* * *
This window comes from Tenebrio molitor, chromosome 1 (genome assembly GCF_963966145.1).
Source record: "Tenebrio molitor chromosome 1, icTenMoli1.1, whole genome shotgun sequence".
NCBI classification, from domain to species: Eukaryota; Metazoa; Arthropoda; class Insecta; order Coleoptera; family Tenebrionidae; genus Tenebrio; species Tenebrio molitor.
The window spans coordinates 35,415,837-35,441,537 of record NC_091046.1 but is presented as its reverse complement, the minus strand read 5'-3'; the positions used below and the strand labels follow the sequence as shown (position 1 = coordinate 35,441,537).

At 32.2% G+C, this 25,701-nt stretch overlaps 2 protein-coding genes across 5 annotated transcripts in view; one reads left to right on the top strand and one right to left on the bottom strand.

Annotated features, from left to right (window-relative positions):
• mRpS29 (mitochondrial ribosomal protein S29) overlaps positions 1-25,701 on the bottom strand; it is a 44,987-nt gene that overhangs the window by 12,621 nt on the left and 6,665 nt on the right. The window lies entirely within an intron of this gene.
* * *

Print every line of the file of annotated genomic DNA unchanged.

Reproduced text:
This window comes from Tenebrio molitor, chromosome 1 (genome assembly GCF_963966145.1).
Source record: "Tenebrio molitor chromosome 1, icTenMoli1.1, whole genome shotgun sequence".
NCBI classification, from domain to species: Eukaryota; Metazoa; Arthropoda; class Insecta; order Coleoptera; family Tenebrionidae; genus Tenebrio; species Tenebrio molitor.
The window spans coordinates 35,415,837-35,441,537 of record NC_091046.1 but is presented as its reverse complement, the minus strand read 5'-3'; the positions used below and the strand labels follow the sequence as shown (position 1 = coordinate 35,441,537).

At 32.2% G+C, this 25,701-nt stretch overlaps 2 protein-coding genes across 5 annotated transcripts in view; one reads left to right on the top strand and one right to left on the bottom strand.

Annotated features, from left to right (window-relative positions):
• mRpS29 (mitochondrial ribosomal protein S29) overlaps positions 1-25,701 on the bottom strand; it is a 44,987-nt gene that overhangs the window by 12,621 nt on the left and 6,665 nt on the right. The window lies entirely within an intron of this gene.